Schematic of cryogenic ignition hohlraum.
Schematic of ignition target in (a) and symcap target in (b) with Ge-doped ablator. The cryogenic fuel of the ignition target and the D3He gas fill of the symcap are transported to the interior of the Ge-doped plastic ablator using a fill tube.
Bright spots observed in broadband, gated (dt ∼ 40 ps) x-ray implosion images for photon energies greater than 8 keV provide an indication that heterogeneous mixing of ablator material into the hot spot may be occurring in NIF implosions. A sequence of Fourier-analyzed gated broadband implosion images taken along the hohlraum axis around peak compression for (a) a symcap shot and (b) a DT implosion. A detailed description of Fourier-analyzed gated broadband NIF implosion images can be found elsewhere.19 The color scale is the fraction of the local envelope intensity that the bright spot represents. The white curve is the 17% intensity contour of the peak envelope intensity representing the extent of the hot spot, and the fill tube location is indicated by the yellow line. The bright spots persist in time and are sometimes observed to coalesce in time.
A portion of the time-integrated, 1-D spectral image of an ignition-scale implosion recorded with the HSXRS on the NIF. The spatial resolution is100 μm and the spectral resolution is 12 eV. The 1-D spatial profile of Ge Kα emission from the compressed shell is broader than the Ge Heα + satellite emission from the hot spot, as expected.
Measured x-ray spectrum for symcap implosion N110208 showing prominent features (black curve). The x-ray continuum from the hot spot transmitted through the compressed shell is modeled (red curve) assuming the x-ray continuum and the shell optical thickness scale with photon energy (hν) as e − h ν / kT and (hν)−3, respectively. I C, M L, M K + L, and kT are fitting parameters, and hν K is the Ge K–edge photon energy.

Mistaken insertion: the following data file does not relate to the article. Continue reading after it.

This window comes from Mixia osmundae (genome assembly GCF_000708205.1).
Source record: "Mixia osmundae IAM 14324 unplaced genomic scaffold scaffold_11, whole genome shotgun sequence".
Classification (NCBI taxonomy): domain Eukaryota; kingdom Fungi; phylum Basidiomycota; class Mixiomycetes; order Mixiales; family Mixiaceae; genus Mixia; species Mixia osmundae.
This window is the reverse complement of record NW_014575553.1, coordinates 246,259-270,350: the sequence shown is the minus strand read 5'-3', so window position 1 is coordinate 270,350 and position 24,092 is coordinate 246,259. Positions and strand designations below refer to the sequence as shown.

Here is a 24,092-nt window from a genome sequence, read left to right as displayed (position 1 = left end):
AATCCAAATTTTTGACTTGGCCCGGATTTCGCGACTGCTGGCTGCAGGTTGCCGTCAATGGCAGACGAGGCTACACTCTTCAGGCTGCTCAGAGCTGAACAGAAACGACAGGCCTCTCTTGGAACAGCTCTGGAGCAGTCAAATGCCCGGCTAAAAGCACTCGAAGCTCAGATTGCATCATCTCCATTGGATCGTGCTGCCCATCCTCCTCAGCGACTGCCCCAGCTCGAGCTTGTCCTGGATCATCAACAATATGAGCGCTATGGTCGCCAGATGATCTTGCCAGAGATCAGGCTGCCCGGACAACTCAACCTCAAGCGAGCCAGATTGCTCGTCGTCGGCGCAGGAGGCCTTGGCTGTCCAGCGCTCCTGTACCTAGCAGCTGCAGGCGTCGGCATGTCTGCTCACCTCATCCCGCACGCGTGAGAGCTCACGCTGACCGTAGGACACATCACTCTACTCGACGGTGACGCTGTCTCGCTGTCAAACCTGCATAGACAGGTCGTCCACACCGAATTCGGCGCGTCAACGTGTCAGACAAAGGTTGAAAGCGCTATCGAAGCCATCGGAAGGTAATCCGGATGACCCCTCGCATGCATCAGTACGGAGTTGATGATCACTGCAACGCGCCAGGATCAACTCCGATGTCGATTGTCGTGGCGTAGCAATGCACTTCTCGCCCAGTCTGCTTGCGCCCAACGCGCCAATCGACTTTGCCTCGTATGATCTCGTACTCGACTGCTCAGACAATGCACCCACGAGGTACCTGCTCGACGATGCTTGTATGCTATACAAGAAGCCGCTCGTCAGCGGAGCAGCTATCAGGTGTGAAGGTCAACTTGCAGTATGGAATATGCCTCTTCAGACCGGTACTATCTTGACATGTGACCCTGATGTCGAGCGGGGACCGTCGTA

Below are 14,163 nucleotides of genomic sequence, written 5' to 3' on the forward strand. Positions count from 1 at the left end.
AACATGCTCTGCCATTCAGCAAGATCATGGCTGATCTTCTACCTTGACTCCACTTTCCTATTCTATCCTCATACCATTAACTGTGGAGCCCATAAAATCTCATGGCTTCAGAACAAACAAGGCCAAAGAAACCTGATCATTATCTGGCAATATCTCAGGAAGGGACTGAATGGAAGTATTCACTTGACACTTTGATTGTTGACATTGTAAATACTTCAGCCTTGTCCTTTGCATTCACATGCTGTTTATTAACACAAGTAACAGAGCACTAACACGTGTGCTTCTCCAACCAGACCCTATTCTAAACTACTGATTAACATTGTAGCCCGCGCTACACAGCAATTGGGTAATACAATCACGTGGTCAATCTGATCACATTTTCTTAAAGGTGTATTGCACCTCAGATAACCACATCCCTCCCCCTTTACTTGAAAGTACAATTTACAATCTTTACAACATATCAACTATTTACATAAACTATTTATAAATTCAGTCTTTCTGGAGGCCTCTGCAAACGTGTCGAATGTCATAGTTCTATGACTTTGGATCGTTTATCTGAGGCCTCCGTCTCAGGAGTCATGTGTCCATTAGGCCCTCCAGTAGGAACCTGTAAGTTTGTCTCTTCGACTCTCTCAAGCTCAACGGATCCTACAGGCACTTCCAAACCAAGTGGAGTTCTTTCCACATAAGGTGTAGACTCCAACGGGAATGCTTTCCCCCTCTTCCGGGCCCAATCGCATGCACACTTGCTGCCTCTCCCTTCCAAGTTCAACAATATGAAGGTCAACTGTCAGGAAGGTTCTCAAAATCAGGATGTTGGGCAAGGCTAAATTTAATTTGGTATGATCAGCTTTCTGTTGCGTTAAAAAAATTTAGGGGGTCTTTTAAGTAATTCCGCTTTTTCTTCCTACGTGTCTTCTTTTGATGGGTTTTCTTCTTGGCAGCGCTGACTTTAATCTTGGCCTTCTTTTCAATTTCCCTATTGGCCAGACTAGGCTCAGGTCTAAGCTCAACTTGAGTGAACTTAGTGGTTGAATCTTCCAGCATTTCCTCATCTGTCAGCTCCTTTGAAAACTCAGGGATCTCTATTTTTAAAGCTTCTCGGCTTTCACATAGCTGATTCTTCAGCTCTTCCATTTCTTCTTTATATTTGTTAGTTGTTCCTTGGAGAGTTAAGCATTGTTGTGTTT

The Ge areal density versus the contrast in the measured x-ray continuum signal around the Ge K edge. Shell transmission is modeled assuming optical thickness of the shell is μ cold Ge ρR(Ge), where μ cold Ge is the mass-absorption coefficient of neutral Ge. The inferred ρR(Ge) = 0.0146 to 0.0159 g/cm2. The areal density of the CH in the compressed shell can be obtained by assuming an atomic fraction between 0.5% and 1% of Ge in the CH.
(a) Model showing the x-ray continuum from the hot spot photopumps the surrounding compressed shell containing Ge dopant and produces Ge Kα emission with spectral brightness which is related to the Ge K-edge intensity drop ΔI K edge. (b) Predicted Ge Kα emission versus measured Ge Kα emission.
Measured Ge K-shell line emission in the 10- to 10.5-keV range (black circle) for (a) symcap implosion N110208 and (b) DT implosion N110620. Hot-spot–mix mass of CH ablator doped with 1% atomic Ge is inferred from the modeled spectrum (best fit = black curve, 1σ spectral fits = red and green curves). Dotted lines are contributions from He-, Li-, Be-, and B-like Ge charge states for the best fit.
Picture of mix mass in the target at peak compression.
Hot-spot–mix mass inferred from x-ray spectroscopy versus predictions of a simple model of the hot-spot–mix mass that combines linear analysis of the perturbation growth with detailed 2-D hydrodynamic simulations.
Ignition target with Si-doped plastic ablator.
Ignition target with Si-doped plastic ablator for hot-spot–mix experiments. The innermost layer is doped with Cu (layer 1). Layers 2 and 3 are doped with Ge and Si. Layer 4 is doped with Si only and the outer ablator is pure CH. The origin of the hot-spot mix will be examined by comparing the Cu and Ge mix–mass results.
Hot-spot–mix analysis for symcap implosions.
Hot-spot–mix analysis for DT and THD implosions.
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